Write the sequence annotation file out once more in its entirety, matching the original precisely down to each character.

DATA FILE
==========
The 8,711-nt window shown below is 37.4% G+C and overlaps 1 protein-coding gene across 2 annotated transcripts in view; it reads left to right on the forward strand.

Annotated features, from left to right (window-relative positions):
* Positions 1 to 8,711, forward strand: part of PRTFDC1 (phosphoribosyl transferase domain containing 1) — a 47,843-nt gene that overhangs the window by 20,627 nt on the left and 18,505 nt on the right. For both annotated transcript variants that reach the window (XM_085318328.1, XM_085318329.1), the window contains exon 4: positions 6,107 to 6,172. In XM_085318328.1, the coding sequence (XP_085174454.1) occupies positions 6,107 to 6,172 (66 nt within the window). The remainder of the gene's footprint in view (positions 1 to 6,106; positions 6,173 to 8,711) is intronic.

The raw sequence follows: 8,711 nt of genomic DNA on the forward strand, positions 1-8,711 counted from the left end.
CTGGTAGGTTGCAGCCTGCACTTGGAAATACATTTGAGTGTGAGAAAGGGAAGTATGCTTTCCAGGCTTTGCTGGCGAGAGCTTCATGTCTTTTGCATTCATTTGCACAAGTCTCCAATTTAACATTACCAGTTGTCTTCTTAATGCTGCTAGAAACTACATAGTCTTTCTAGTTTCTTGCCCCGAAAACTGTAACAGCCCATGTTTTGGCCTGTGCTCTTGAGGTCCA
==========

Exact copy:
The 8,711-nt window shown below is 37.4% G+C and overlaps 1 protein-coding gene across 2 annotated transcripts in view; it reads left to right on the forward strand.

Annotated features, from left to right (window-relative positions):
* Positions 1 to 8,711, forward strand: part of PRTFDC1 (phosphoribosyl transferase domain containing 1) — a 47,843-nt gene that overhangs the window by 20,627 nt on the left and 18,505 nt on the right. For both annotated transcript variants that reach the window (XM_085318328.1, XM_085318329.1), the window contains exon 4: positions 6,107 to 6,172. In XM_085318328.1, the coding sequence (XP_085174454.1) occupies positions 6,107 to 6,172 (66 nt within the window). The remainder of the gene's footprint in view (positions 1 to 6,106; positions 6,173 to 8,711) is intronic.

The raw sequence follows: 8,711 nt of genomic DNA on the forward strand, positions 1-8,711 counted from the left end.
CTGGTAGGTTGCAGCCTGCACTTGGAAATACATTTGAGTGTGAGAAAGGGAAGTATGCTTTCCAGGCTTTGCTGGCGAGAGCTTCATGTCTTTTGCATTCATTTGCACAAGTCTCCAATTTAACATTACCAGTTGTCTTCTTAATGCTGCTAGAAACTACATAGTCTTTCTAGTTTCTTGCCCCGAAAACTGTAACAGCCCATGTTTTGGCCTGTGCTCTTGAGGTCCA